Paula Redes Sidore originally came to Germany for the adventure; she stayed for the wine. Paula holds an MFA in creative writing, and wine qualifications in both German and English. Her time in Berlin coincided with the capital’s transformation from beer to natural-wine mecca, reminding her that even the most intransigent are capable of change. And so, following positions at several high-end wine establishments, she took the leap of blending her love for words and wine. First with Weinstory, a creative content and translation agency for the wine industry; and then in October 2020 with the co-founding of Trink magazine. You can read more about her approach to wine and words here and here. She and her family live on the northern boundary of winegrowing on the Rhine, outside of Bonn, Germany.
Our third columnist joined us in August 2013, writing monthly about matters Australian. Max is a highly garlanded writer based in Melbourne, author of several very successful books and regular contributor to a number of print titles. Early in 2017, after 19 years writing for The Australian, he became wine correspondent of the Australian Financial Review. He has a particular sympathy for organic and biodynamic production and is an accomplished mandolin player to boot. See Max's 20th anniversary video, shot towards the end of Melbourne's particularly strict coronavirus lockdown.
Alder joined the team in October 2011 to provide a regular column on what is currently preoccupying wine-loving Americans. He is responsible for Vinography.com, the most awarded wine blog anywhere since its inception in 2004. Alder was educated at Stanford and Oxford and lives in the Bay Area with his wife and daughter. See his 20th anniversary video, shot in sunny Berkeley.
Andy worked for Marks & Spencer for 32 years as a buyer, becoming an MW in 2011. In 2013 he left M&S to focus on his own business (Vinetrades Ltd), which is involved in education, consulting, buying and investment in wine. He is an active wine judge and writer, and has judged for the Decanter World Wine Awards (DWWA), the International Wine Challenge (IWC), the International Wine & Spirit Competition (IWSC), Bacchus and 5StarWines. He is our UK retail specialist and a contributing editor to Decanter. See his 20th anniversary video message.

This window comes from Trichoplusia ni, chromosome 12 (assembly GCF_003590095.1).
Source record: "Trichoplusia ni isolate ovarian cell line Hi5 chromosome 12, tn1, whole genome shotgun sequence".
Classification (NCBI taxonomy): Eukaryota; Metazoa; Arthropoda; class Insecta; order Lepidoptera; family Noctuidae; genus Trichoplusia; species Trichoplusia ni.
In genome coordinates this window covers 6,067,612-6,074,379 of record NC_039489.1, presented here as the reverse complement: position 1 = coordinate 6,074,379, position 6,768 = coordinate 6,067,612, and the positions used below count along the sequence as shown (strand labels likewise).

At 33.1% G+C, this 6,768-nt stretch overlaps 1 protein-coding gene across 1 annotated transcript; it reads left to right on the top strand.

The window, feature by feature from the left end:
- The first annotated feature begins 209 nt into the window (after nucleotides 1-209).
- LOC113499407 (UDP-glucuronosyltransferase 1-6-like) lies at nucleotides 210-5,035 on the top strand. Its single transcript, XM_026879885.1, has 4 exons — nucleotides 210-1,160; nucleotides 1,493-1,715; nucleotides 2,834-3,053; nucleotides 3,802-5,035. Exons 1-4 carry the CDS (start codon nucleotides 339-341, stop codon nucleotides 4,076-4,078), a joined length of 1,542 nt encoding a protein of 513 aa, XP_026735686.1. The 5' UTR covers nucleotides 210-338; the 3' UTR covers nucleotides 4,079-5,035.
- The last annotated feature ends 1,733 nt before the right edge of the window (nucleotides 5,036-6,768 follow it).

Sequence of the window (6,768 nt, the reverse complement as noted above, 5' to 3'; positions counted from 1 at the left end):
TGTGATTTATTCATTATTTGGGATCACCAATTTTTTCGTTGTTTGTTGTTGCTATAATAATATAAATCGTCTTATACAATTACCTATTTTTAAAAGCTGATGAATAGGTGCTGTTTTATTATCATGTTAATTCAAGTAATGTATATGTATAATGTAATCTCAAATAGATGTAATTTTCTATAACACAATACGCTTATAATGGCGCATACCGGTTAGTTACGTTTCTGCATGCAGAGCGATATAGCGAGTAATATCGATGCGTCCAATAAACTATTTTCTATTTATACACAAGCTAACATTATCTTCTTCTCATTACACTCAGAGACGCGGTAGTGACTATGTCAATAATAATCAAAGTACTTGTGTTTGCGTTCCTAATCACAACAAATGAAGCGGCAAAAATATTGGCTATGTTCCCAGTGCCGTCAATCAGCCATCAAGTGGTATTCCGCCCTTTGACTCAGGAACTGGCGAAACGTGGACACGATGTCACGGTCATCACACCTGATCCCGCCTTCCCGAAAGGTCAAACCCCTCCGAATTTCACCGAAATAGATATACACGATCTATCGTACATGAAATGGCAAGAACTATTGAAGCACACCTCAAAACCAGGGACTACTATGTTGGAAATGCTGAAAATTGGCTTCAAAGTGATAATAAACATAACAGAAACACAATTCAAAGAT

MW student Young Shi is Jancis’s Chinese business manager. Organiser with the rest of the TasteSpirit team of Chinese Wine Summit, she commutes between Shanghai and London and is in charge of Chinese translations.
A copy-editor and former medical publishing professional, Andrew gained the WSET Diploma in 2017 and joined the JancisRobinson.com team in 2018. He supports Julia in maintaining the site’s editorial standards, coordinates website development and maintains the tasting notes database.
Andrea Frost is an award-winning writer, columnist, author and talker whose unique approach to wine has as much to do with philosophy and culture as it does with tastings and terroir. Andrea joined us in early 2018, to write a bimonthly column under the banner of 'Andrea's salon'. Read more.
In February 2012 we added Alex as another monthly columnist, renowned for his tasting skills and the principal wine buyer for Berkmann Wine Cellars in London. He contributes a column with a philosophical bent under the title Alex on taste. You can read more about him in Introducing Alex. By coincidence, he was Richard Hemming's mentor when he successfully retook the practical half of the Master of Wine exam, Julia having mentored him through the theory exams.
Until 2006 wine editor of the San Francisco Chronicle, Linda was our West Coast correspondent, signed to beef up our coverage for our many American visitors. See here for more about Linda's undoubted qualities. Although based in Sonoma, California, she has become one of very few experts on the many and varied wines of the entire United States of America. Linda and Jancis's book American Wine was published on both sides of the Atlantic in March 2013.